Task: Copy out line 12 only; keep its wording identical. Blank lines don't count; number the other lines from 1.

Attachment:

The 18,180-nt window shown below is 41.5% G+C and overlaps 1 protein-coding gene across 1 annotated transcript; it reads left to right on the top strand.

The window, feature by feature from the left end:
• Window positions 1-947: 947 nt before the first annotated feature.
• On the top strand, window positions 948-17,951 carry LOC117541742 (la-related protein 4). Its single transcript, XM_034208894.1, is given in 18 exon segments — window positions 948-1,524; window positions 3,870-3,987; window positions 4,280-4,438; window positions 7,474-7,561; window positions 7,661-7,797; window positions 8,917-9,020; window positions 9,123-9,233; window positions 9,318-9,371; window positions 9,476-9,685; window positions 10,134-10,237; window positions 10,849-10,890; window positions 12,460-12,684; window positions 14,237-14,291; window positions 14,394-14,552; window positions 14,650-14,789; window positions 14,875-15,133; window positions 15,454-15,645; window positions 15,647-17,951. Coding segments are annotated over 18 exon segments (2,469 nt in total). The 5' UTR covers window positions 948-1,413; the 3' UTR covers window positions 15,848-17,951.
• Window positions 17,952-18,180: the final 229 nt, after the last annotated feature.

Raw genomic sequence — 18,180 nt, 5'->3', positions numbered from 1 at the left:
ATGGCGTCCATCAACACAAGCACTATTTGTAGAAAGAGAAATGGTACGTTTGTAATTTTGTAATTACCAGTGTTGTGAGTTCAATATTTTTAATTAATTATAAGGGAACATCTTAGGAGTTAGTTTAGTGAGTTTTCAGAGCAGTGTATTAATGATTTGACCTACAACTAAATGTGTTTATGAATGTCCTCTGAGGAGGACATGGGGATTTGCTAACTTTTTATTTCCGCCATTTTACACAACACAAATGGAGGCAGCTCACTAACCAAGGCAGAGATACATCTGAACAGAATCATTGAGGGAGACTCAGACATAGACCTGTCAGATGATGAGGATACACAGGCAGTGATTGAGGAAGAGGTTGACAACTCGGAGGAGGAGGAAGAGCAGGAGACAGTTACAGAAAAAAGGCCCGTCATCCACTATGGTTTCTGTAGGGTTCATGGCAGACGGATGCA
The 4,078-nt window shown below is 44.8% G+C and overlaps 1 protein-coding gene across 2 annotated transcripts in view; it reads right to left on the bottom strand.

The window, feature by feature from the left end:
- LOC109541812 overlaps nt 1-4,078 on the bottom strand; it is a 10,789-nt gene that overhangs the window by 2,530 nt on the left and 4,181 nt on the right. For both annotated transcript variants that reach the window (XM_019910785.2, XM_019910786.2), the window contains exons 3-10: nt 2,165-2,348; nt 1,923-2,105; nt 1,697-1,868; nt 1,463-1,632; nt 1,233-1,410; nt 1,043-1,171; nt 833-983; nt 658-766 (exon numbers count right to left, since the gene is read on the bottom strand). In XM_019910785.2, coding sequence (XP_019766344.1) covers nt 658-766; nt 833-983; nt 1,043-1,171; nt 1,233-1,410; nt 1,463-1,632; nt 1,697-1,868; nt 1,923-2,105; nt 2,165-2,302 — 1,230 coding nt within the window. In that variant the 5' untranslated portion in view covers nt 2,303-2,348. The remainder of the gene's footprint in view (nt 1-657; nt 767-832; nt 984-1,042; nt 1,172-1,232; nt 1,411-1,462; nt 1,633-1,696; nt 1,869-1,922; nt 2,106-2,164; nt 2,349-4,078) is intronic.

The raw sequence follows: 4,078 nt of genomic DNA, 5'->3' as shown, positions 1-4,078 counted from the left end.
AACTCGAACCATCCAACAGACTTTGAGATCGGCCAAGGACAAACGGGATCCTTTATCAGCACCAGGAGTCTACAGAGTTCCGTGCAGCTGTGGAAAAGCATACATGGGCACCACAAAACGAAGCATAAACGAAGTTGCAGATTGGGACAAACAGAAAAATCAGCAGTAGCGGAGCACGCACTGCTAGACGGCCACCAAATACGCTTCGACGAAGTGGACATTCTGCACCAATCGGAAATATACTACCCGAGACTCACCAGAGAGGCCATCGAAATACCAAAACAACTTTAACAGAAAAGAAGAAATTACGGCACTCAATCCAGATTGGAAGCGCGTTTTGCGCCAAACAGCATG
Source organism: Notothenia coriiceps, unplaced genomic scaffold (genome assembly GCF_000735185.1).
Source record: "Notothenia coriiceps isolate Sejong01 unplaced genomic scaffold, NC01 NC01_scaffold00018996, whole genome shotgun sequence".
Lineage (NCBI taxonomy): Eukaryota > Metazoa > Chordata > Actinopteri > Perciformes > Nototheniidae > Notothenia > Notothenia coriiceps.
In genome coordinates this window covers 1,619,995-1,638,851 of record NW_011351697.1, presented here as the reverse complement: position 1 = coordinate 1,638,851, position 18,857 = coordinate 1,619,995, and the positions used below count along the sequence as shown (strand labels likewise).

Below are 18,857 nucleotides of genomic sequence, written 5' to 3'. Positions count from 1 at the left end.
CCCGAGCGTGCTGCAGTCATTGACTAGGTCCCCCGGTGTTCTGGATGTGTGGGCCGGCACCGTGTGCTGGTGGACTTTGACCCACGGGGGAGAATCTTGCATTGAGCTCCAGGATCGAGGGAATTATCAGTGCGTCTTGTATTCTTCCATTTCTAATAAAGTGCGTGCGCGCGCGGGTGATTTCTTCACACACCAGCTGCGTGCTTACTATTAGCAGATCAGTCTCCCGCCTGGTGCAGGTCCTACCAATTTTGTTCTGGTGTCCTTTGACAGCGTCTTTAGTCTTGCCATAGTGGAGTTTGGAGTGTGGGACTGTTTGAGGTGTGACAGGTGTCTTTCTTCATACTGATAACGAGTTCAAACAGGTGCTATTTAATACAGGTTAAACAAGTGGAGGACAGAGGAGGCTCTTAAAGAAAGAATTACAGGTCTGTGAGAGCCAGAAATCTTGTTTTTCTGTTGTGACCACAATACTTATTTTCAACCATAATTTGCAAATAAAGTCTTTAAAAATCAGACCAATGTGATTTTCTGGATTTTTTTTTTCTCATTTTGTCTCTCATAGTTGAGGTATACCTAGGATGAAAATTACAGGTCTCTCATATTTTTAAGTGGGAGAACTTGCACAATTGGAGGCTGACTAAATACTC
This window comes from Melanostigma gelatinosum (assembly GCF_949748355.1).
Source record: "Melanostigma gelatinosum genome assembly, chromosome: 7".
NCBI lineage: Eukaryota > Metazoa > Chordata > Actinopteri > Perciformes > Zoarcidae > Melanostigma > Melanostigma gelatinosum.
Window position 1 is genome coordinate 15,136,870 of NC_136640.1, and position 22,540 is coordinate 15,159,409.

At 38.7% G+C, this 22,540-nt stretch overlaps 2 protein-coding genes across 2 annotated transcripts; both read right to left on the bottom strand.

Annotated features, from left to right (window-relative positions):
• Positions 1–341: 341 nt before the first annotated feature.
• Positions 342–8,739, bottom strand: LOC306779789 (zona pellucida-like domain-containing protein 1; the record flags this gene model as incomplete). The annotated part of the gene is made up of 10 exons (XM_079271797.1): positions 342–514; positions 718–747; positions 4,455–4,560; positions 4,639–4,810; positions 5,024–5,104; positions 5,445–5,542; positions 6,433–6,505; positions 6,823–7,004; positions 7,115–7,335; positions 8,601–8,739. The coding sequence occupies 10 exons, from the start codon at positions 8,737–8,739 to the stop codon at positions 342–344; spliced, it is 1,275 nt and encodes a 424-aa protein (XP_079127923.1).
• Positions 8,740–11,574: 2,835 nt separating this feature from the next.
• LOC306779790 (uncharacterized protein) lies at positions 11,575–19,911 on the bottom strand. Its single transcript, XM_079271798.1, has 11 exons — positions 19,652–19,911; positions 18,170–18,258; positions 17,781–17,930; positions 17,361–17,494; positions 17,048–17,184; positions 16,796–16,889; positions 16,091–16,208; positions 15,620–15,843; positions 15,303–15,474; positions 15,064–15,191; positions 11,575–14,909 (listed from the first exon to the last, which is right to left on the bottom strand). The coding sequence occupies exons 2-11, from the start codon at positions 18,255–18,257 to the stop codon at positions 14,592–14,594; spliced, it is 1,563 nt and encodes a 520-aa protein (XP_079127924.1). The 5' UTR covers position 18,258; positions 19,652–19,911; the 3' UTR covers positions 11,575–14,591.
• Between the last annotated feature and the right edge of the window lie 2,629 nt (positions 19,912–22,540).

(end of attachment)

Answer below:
AACTCGAACCATCCAACAGACTTTGAGATCGGCCAAGGACAAACGGGATCCTTTATCAGCACCAGGAGTCTACAGAGTTCCGTGCAGCTGTGGAAAAGCATACATGGGCACCACAAAACGAAGCATAAACGAAGTTGCAGATTGGGACAAACAGAAAAATCAGCAGTAGCGGAGCACGCACTGCTAGACGGCCACCAAATACGCTTCGACGAAGTGGACATTCTGCACCAATCGGAAATATACTACCCGAGACTCACCAGAGAGGCCATCGAAATACCAAAACAACTTTAACAGAAAAGAAGAAATTACGGCACTCAATCCAGATTGGAAGCGCGTTTTGCGCCAAACAGCATG